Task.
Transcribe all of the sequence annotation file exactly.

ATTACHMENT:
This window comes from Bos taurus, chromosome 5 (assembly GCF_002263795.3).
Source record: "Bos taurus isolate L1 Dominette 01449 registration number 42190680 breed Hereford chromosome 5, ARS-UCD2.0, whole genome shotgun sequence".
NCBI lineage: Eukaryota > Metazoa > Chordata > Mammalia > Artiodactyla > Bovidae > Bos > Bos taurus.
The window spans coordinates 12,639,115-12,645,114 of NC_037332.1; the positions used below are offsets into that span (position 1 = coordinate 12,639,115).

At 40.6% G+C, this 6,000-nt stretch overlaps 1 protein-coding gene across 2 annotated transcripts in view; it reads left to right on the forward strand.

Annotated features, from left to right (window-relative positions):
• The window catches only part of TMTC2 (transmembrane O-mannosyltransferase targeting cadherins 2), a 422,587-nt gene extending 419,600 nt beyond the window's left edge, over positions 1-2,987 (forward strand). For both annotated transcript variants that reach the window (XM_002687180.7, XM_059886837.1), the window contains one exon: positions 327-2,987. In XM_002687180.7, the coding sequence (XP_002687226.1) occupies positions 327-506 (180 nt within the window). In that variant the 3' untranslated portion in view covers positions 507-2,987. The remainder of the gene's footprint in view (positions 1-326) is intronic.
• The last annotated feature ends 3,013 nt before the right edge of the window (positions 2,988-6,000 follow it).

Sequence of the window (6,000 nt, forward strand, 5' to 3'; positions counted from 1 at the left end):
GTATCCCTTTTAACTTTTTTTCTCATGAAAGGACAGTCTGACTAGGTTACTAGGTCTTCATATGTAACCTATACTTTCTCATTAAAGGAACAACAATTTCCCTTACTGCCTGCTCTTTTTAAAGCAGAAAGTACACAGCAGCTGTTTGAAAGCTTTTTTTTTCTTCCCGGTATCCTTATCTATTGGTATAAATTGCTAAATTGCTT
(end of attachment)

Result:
This window comes from Bos taurus, chromosome 5 (assembly GCF_002263795.3).
Source record: "Bos taurus isolate L1 Dominette 01449 registration number 42190680 breed Hereford chromosome 5, ARS-UCD2.0, whole genome shotgun sequence".
NCBI lineage: Eukaryota > Metazoa > Chordata > Mammalia > Artiodactyla > Bovidae > Bos > Bos taurus.
The window spans coordinates 12,639,115-12,645,114 of NC_037332.1; the positions used below are offsets into that span (position 1 = coordinate 12,639,115).

At 40.6% G+C, this 6,000-nt stretch overlaps 1 protein-coding gene across 2 annotated transcripts in view; it reads left to right on the forward strand.

Annotated features, from left to right (window-relative positions):
• The window catches only part of TMTC2 (transmembrane O-mannosyltransferase targeting cadherins 2), a 422,587-nt gene extending 419,600 nt beyond the window's left edge, over positions 1-2,987 (forward strand). For both annotated transcript variants that reach the window (XM_002687180.7, XM_059886837.1), the window contains one exon: positions 327-2,987. In XM_002687180.7, the coding sequence (XP_002687226.1) occupies positions 327-506 (180 nt within the window). In that variant the 3' untranslated portion in view covers positions 507-2,987. The remainder of the gene's footprint in view (positions 1-326) is intronic.
• The last annotated feature ends 3,013 nt before the right edge of the window (positions 2,988-6,000 follow it).

Sequence of the window (6,000 nt, forward strand, 5' to 3'; positions counted from 1 at the left end):
GTATCCCTTTTAACTTTTTTTCTCATGAAAGGACAGTCTGACTAGGTTACTAGGTCTTCATATGTAACCTATACTTTCTCATTAAAGGAACAACAATTTCCCTTACTGCCTGCTCTTTTTAAAGCAGAAAGTACACAGCAGCTGTTTGAAAGCTTTTTTTTTCTTCCCGGTATCCTTATCTATTGGTATAAATTGCTAAATTGCTT